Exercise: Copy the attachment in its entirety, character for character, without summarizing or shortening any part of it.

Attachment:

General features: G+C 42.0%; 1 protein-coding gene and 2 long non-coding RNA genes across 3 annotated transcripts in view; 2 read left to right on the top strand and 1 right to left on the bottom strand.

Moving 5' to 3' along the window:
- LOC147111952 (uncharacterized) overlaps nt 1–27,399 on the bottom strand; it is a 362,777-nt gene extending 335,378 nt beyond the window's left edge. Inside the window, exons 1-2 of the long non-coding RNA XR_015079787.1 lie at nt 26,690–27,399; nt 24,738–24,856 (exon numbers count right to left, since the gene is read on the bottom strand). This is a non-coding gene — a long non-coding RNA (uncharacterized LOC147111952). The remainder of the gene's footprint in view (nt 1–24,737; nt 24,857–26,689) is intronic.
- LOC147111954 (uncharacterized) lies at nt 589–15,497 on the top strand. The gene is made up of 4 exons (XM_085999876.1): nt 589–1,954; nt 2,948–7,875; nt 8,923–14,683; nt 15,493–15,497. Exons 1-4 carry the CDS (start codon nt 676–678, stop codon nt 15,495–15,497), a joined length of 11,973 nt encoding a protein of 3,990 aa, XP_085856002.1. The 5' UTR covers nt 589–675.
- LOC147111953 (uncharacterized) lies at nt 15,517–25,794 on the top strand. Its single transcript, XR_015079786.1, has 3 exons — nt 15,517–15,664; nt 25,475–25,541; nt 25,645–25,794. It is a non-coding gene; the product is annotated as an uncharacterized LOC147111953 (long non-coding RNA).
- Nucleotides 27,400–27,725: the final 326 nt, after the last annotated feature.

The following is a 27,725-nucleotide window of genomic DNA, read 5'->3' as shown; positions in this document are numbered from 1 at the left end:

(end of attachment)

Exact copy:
General features: G+C 42.0%; 1 protein-coding gene and 2 long non-coding RNA genes across 3 annotated transcripts in view; 2 read left to right on the top strand and 1 right to left on the bottom strand.

Moving 5' to 3' along the window:
- LOC147111952 (uncharacterized) overlaps nt 1–27,399 on the bottom strand; it is a 362,777-nt gene extending 335,378 nt beyond the window's left edge. Inside the window, exons 1-2 of the long non-coding RNA XR_015079787.1 lie at nt 26,690–27,399; nt 24,738–24,856 (exon numbers count right to left, since the gene is read on the bottom strand). This is a non-coding gene — a long non-coding RNA (uncharacterized LOC147111952). The remainder of the gene's footprint in view (nt 1–24,737; nt 24,857–26,689) is intronic.
- LOC147111954 (uncharacterized) lies at nt 589–15,497 on the top strand. The gene is made up of 4 exons (XM_085999876.1): nt 589–1,954; nt 2,948–7,875; nt 8,923–14,683; nt 15,493–15,497. Exons 1-4 carry the CDS (start codon nt 676–678, stop codon nt 15,495–15,497), a joined length of 11,973 nt encoding a protein of 3,990 aa, XP_085856002.1. The 5' UTR covers nt 589–675.
- LOC147111953 (uncharacterized) lies at nt 15,517–25,794 on the top strand. Its single transcript, XR_015079786.1, has 3 exons — nt 15,517–15,664; nt 25,475–25,541; nt 25,645–25,794. It is a non-coding gene; the product is annotated as an uncharacterized LOC147111953 (long non-coding RNA).
- Nucleotides 27,400–27,725: the final 326 nt, after the last annotated feature.

The following is a 27,725-nucleotide window of genomic DNA, read 5'->3' as shown; positions in this document are numbered from 1 at the left end: